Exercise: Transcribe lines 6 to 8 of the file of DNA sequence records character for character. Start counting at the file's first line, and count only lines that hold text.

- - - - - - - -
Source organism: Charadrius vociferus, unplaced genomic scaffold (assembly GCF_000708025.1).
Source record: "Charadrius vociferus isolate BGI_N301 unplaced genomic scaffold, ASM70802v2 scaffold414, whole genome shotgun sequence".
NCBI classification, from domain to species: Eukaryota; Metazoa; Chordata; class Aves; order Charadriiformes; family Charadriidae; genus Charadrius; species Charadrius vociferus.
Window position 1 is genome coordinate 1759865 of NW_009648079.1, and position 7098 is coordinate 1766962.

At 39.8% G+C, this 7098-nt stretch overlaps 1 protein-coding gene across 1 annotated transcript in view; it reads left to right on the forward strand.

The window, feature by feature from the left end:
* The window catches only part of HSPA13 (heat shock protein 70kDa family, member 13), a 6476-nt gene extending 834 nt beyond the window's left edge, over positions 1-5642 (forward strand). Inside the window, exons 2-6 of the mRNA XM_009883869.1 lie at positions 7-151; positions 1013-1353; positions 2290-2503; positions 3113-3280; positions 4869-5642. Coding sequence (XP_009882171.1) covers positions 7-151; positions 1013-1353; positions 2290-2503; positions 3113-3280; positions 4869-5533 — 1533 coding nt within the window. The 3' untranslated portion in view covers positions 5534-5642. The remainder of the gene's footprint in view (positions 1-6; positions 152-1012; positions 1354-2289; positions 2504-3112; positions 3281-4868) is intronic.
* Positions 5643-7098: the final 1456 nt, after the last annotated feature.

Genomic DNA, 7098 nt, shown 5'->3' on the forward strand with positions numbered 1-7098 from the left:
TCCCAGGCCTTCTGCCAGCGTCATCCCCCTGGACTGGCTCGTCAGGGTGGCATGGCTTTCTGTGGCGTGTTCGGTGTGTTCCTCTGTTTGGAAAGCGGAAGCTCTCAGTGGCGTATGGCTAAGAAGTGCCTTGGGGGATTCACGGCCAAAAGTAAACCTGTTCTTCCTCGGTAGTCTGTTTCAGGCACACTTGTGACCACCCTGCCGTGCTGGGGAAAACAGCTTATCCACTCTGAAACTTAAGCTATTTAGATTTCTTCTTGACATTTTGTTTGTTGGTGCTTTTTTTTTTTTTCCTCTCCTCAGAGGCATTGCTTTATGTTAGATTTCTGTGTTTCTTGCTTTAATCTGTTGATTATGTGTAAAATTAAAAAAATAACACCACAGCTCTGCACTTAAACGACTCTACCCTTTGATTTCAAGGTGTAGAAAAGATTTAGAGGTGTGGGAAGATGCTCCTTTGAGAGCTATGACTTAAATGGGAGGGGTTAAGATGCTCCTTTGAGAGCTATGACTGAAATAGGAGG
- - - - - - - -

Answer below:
The window, feature by feature from the left end:
* The window catches only part of HSPA13 (heat shock protein 70kDa family, member 13), a 6476-nt gene extending 834 nt beyond the window's left edge, over positions 1-5642 (forward strand). Inside the window, exons 2-6 of the mRNA XM_009883869.1 lie at positions 7-151; positions 1013-1353; positions 2290-2503; positions 3113-3280; positions 4869-5642. Coding sequence (XP_009882171.1) covers positions 7-151; positions 1013-1353; positions 2290-2503; positions 3113-3280; positions 4869-5533 — 1533 coding nt within the window. The 3' untranslated portion in view covers positions 5534-5642. The remainder of the gene's footprint in view (positions 1-6; positions 152-1012; positions 1354-2289; positions 2504-3112; positions 3281-4868) is intronic.
* Positions 5643-7098: the final 1456 nt, after the last annotated feature.